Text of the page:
Continuing north from the train bridge is an open area whose surface was completely bulldozed with not even grass present (in 2003 the area was improved with plantings of landscape evergreens, no doubt with the intent to provide asphalt surfaces, a lawnscape and picnic tables in the years to come).

 

The northern tip of the Island is composed of armed or ballasted areas, enclosing water in some places and extending northward along the river into a small stone pier. There is a small, wet channel parallel to and on the western side of the shiplock complex where an interesting weedy flora had become established.

 

The eastern island shore abuts the Niagara River current and is completely riprapped. The western shore facing the Black Rock channel of the Niagara River is a soil embankment that in 2001 was covered with a lush weedy growth, which has been cut down in 2002.

 

Starting at the southern extremity of Squaw Island on the western shore, there is a bare wall against the river current from which fishing is enjoyed and large masses of water weeds, particularly Eel‑grass (Vallisneria americana) and Potamogeton spp. (P. pectinatus), were pulled up with fishing lines and heaped on the concrete. There is an asphalt biking lane parallel to the shore, on the eastern margin of which occurs a chain‑link fence delimiting the sewer plant and enclosing a mown lawn and numerous landscaped trees (Robinia pseudoacacia; Gleditsia triacanthos, Salix fragilis). A high diversity of weedy plants occurs along the fence: Cirsium sp., Peppermint (Mentha piperita), Bird's‑foot Trefoil (Lotus corniculatus).

 

The ballasted area has a sparser flora of similar species: Chicory (Cichorium intybus), Quack‑grass (Agropyron repens), Great Burdock (Arctium lappa), Hedge Bindweed (Convolvulus or Calystegia sepium), Field Bindweed (Convolvulus arvensis), Bastard Toad‑flax (Linaria vulgaris), Dandelion (Taraxacum officinale), Curly Dock (Rumex crispus), Lamb's Quarters (Chenopodium, cf. album or glaucum), Catnip (Nepeta cataria), English plantain (Plantago lanceolata), Plantain (Plantago major), Biennial Wormwood (Artemisia biennis),  Queen Anne's Lace (Daucus carota), Common Mugwort (Artemisia vulgaris), Goldenrod (Solidago canadensis or S. altissima), Day Lily (Hemerocallis probably the fulva or the orange flowered species), Multi‑flowered Rose (Rosa multiflora) by the fence. Japanese Knotweed (Polygonum japonicum) is escaping here; scrambling over the ballast occur Virginia Creeper (Parthenocissus vitacea), Common Pepper‑grass (Lepidium virginicum), a species of Dogbane (Apocynum sp.), Black Mustard (Brassica nigra) occur. Sprouting trees include Norway Maple (Acer platanoides) and White Ash (Fraxinus americana).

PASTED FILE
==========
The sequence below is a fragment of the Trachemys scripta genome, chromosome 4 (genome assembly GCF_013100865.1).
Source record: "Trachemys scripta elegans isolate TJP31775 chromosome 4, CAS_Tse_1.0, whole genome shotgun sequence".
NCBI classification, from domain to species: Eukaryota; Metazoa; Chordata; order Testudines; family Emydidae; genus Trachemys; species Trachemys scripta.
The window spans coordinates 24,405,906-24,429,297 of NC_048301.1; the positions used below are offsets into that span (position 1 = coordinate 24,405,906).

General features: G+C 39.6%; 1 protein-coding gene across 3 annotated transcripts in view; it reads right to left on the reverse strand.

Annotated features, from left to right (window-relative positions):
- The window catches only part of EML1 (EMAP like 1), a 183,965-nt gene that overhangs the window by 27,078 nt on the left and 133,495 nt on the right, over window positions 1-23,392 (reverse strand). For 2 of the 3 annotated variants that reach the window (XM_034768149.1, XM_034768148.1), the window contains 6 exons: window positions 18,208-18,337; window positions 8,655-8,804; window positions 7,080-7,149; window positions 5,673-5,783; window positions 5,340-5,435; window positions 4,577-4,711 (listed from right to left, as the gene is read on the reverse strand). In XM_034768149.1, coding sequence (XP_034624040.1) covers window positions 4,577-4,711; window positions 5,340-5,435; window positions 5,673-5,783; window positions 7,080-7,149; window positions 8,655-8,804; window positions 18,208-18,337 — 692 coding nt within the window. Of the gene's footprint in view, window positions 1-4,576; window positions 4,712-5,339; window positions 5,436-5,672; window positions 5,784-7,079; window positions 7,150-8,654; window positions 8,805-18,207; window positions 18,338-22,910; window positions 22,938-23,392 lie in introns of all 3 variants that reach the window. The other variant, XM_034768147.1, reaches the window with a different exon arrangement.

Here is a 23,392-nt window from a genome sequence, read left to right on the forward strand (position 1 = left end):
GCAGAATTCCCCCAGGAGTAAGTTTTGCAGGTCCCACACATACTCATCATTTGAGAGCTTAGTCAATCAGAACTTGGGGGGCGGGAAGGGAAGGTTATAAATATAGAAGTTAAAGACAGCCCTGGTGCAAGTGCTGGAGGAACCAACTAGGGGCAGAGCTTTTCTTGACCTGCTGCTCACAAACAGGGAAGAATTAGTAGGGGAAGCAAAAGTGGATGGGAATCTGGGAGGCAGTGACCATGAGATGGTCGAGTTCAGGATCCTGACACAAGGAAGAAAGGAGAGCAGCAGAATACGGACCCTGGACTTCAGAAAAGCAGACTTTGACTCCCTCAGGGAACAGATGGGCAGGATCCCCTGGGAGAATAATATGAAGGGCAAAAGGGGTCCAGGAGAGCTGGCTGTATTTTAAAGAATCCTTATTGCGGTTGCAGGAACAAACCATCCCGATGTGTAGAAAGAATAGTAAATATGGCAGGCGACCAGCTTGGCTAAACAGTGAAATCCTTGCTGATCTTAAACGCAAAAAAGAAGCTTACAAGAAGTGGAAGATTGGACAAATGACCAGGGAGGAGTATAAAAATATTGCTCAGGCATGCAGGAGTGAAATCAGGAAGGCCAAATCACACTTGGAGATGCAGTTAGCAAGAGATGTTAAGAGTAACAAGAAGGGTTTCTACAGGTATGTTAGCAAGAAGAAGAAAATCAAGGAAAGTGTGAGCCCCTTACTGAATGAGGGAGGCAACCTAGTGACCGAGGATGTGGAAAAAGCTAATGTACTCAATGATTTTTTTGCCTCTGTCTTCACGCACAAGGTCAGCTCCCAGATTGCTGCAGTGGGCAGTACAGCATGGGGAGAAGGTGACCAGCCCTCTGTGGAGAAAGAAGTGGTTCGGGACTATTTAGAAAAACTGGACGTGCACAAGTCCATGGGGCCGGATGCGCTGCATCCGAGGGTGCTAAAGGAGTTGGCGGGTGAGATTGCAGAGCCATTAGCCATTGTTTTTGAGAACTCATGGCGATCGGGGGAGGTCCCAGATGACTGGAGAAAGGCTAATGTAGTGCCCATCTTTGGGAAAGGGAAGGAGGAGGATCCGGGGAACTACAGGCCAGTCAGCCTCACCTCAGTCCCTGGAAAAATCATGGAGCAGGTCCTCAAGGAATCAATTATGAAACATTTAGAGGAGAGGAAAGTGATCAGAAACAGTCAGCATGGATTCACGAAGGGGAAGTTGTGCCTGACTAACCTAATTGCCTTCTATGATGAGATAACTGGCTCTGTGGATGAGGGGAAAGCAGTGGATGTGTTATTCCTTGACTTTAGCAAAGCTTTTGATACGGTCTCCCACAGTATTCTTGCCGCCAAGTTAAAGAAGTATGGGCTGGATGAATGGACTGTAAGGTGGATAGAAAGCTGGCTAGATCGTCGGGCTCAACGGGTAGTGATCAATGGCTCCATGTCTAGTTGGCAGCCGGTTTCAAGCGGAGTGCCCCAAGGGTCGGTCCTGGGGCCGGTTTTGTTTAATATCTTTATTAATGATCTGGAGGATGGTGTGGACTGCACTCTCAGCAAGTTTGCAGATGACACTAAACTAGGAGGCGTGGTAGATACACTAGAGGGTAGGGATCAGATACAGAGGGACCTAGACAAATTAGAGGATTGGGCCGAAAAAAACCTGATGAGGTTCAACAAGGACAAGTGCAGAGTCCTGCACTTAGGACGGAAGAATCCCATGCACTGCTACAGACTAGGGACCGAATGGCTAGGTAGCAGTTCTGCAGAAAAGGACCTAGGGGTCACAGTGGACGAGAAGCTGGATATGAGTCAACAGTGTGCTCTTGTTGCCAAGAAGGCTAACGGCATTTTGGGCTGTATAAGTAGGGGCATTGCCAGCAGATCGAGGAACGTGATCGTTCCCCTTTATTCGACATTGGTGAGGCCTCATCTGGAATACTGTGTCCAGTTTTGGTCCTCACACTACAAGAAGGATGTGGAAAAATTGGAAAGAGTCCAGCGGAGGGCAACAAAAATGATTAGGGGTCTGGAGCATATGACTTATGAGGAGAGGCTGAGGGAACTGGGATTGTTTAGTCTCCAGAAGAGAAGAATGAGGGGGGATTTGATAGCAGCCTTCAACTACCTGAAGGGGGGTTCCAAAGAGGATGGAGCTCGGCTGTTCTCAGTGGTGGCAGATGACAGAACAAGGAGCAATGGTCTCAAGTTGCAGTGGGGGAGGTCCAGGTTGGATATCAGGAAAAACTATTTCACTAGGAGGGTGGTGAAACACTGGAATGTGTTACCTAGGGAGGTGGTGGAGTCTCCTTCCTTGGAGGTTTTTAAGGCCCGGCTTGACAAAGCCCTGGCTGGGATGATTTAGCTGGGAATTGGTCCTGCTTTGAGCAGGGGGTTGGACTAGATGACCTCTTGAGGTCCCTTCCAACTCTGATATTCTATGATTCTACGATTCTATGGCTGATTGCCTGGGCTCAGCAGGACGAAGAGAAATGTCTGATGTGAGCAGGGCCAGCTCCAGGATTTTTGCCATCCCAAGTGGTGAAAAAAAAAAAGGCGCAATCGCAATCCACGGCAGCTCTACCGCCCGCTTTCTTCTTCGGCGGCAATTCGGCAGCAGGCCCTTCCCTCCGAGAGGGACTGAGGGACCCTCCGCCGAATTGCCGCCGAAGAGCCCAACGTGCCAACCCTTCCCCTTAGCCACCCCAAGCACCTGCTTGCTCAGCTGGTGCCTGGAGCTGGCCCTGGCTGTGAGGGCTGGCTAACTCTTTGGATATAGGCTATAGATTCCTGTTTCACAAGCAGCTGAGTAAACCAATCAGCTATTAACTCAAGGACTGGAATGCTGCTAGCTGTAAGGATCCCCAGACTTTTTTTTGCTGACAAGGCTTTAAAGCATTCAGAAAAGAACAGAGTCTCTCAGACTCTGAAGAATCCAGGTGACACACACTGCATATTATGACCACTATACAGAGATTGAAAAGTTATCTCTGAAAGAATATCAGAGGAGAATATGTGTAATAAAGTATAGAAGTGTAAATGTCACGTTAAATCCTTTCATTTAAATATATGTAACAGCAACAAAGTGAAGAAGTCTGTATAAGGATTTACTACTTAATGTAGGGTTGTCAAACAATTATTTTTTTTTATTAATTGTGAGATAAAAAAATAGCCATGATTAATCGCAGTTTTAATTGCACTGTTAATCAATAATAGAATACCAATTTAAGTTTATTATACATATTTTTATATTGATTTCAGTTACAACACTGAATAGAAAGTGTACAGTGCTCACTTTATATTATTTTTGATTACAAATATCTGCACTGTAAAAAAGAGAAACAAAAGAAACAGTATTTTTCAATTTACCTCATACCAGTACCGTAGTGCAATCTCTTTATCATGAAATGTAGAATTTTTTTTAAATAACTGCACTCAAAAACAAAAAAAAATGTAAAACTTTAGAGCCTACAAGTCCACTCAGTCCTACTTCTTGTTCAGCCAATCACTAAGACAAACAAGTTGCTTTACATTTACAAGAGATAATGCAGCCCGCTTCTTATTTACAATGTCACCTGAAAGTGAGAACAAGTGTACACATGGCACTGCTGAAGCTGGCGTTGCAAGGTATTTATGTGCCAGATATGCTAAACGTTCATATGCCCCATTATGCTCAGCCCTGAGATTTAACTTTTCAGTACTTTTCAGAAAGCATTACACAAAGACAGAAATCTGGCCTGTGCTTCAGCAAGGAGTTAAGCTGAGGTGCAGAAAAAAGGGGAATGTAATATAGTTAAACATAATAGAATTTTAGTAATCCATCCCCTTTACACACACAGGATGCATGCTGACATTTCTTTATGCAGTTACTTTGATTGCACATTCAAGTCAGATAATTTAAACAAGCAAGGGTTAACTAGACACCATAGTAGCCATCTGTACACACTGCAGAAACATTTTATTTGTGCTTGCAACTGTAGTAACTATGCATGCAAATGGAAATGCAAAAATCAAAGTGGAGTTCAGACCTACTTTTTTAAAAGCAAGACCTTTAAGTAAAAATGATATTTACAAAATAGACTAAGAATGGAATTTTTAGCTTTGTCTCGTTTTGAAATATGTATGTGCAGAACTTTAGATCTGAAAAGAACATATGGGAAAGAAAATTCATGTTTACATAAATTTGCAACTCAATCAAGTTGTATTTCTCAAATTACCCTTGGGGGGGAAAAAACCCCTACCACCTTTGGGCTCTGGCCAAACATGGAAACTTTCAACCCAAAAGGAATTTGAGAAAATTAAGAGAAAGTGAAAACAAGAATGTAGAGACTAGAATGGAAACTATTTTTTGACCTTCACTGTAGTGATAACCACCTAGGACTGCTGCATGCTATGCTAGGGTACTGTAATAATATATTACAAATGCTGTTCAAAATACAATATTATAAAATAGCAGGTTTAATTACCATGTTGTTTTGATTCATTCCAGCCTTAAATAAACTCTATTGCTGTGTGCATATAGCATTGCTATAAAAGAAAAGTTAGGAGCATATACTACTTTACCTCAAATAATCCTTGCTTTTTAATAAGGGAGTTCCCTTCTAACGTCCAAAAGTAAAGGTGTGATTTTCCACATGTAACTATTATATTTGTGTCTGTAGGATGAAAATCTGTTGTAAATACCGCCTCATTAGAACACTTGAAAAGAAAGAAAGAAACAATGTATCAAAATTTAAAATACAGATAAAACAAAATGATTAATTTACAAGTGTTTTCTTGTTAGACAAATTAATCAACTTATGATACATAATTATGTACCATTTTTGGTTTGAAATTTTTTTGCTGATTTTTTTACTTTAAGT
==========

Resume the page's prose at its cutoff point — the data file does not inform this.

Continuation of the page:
On the stone ballast and gravelly path margins to the north where the breakwall ends occurs a somewhat different weedy flora, including many sprouts of Tree‑of‑Heaven (Ailanthus altissima), White Mulberry (Morus alba), young Cottonwood (Populus deltoides), Burdock (Arctium lappa), Milkweed (Asclepias syriaca), Cockle‑bur (Xanthium strumarium), Black Mustard, Common Mugwort (Artemisia vulgaris), Horseweed (Conyza

 

canadensis), Catnip, Hungarian Brome‑grass (Bromus inermis) and a species of Love grass (Eragrostis), a Brome‑grass (Bromus cf. secalinus, with bent awns), Scentless Chamomile (Matricaria maritima although this should be checked whether it is rather a species of Anthemis (Corn Chamolile or Mayweed, A. arvensis or A. cotula), Canada Blue‑grass (Poa compressa). Just at the International Railroad Bridge to the north of the mound there is numerous young Staghorn Sumach (Rhus typhina) establishing itself with a thicket of Bebb Willow (Salix bebbii) and Cottonwood (Populus deltoides).

 

Note that the rocks here appear to be sprayed with herbicide because much of the vegetation appears blackened. Note also here, as to fauna, was a dead Striped Skunk (Mephitis mephitis).

 

At the end of the sewer plant area and the settling ponds occurs the dumping mound supporting a hard, dry, gravelly soil which is covered with grass species with interspersed forbs. Species include: Red Top (Agrostis cf. gigantea), Quackgrass (Agropyron repens), Timothy (Phleum pratense), Hungarian Bromegrass (Bromus inermis), Orchard Grass (Dactylis glomerata), Lolium cf. perenne, English Plantain (Plantago lanceolata),  Knapweed (Centaurea spp.), Chicory, Canada Thistle (Cirsium arvense), Common Mugwort, Hairy Aster (Aster pilosus var. pilosus), Alfalfa (Medicago sativa), St. John's Wort (Hypericum perforatum, Millefoil (Achillea millefolium, White Sweet Clover (Melilotus alba),